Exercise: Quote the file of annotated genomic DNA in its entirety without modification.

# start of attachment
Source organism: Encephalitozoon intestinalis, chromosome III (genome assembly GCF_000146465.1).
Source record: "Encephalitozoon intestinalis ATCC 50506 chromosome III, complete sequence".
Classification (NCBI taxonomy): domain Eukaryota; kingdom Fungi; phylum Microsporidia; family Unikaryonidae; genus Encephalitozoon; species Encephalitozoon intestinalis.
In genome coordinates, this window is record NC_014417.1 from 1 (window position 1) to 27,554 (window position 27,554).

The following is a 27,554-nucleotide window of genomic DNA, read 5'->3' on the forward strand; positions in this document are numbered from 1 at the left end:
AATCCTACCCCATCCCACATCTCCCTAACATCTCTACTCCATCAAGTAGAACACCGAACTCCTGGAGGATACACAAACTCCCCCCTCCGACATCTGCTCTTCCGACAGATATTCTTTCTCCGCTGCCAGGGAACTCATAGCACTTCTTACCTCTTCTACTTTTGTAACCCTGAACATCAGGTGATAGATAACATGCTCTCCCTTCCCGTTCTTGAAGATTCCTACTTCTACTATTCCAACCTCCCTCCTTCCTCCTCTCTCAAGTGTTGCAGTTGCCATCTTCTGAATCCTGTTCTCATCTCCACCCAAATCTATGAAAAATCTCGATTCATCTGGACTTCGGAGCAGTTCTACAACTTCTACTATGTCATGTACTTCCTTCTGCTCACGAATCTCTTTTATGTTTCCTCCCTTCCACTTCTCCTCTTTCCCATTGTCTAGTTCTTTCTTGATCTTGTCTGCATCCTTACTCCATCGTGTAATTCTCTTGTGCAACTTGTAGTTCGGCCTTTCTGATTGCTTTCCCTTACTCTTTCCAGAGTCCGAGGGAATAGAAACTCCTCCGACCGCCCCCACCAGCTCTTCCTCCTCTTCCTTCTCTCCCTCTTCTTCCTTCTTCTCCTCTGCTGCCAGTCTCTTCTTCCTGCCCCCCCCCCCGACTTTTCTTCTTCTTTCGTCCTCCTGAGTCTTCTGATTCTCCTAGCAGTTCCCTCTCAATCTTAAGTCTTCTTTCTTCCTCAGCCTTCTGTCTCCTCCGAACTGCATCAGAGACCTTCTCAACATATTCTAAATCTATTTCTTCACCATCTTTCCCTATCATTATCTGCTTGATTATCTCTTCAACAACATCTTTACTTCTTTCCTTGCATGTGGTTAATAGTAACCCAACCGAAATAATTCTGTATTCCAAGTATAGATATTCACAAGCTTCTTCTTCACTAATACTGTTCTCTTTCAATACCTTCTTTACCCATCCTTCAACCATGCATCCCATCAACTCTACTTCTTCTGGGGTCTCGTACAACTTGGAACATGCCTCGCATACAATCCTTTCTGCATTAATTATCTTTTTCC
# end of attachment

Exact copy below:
Source organism: Encephalitozoon intestinalis, chromosome III (genome assembly GCF_000146465.1).
Source record: "Encephalitozoon intestinalis ATCC 50506 chromosome III, complete sequence".
Classification (NCBI taxonomy): domain Eukaryota; kingdom Fungi; phylum Microsporidia; family Unikaryonidae; genus Encephalitozoon; species Encephalitozoon intestinalis.
In genome coordinates, this window is record NC_014417.1 from 1 (window position 1) to 27,554 (window position 27,554).

The following is a 27,554-nucleotide window of genomic DNA, read 5'->3' on the forward strand; positions in this document are numbered from 1 at the left end:
AATCCTACCCCATCCCACATCTCCCTAACATCTCTACTCCATCAAGTAGAACACCGAACTCCTGGAGGATACACAAACTCCCCCCTCCGACATCTGCTCTTCCGACAGATATTCTTTCTCCGCTGCCAGGGAACTCATAGCACTTCTTACCTCTTCTACTTTTGTAACCCTGAACATCAGGTGATAGATAACATGCTCTCCCTTCCCGTTCTTGAAGATTCCTACTTCTACTATTCCAACCTCCCTCCTTCCTCCTCTCTCAAGTGTTGCAGTTGCCATCTTCTGAATCCTGTTCTCATCTCCACCCAAATCTATGAAAAATCTCGATTCATCTGGACTTCGGAGCAGTTCTACAACTTCTACTATGTCATGTACTTCCTTCTGCTCACGAATCTCTTTTATGTTTCCTCCCTTCCACTTCTCCTCTTTCCCATTGTCTAGTTCTTTCTTGATCTTGTCTGCATCCTTACTCCATCGTGTAATTCTCTTGTGCAACTTGTAGTTCGGCCTTTCTGATTGCTTTCCCTTACTCTTTCCAGAGTCCGAGGGAATAGAAACTCCTCCGACCGCCCCCACCAGCTCTTCCTCCTCTTCCTTCTCTCCCTCTTCTTCCTTCTTCTCCTCTGCTGCCAGTCTCTTCTTCCTGCCCCCCCCCCCGACTTTTCTTCTTCTTTCGTCCTCCTGAGTCTTCTGATTCTCCTAGCAGTTCCCTCTCAATCTTAAGTCTTCTTTCTTCCTCAGCCTTCTGTCTCCTCCGAACTGCATCAGAGACCTTCTCAACATATTCTAAATCTATTTCTTCACCATCTTTCCCTATCATTATCTGCTTGATTATCTCTTCAACAACATCTTTACTTCTTTCCTTGCATGTGGTTAATAGTAACCCAACCGAAATAATTCTGTATTCCAAGTATAGATATTCACAAGCTTCTTCTTCACTAATACTGTTCTCTTTCAATACCTTCTTTACCCATCCTTCAACCATGCATCCCATCAACTCTACTTCTTCTGGGGTCTCGTACAACTTGGAACATGCCTCGCATACAATCCTTTCTGCATTAATTATCTTTTTCC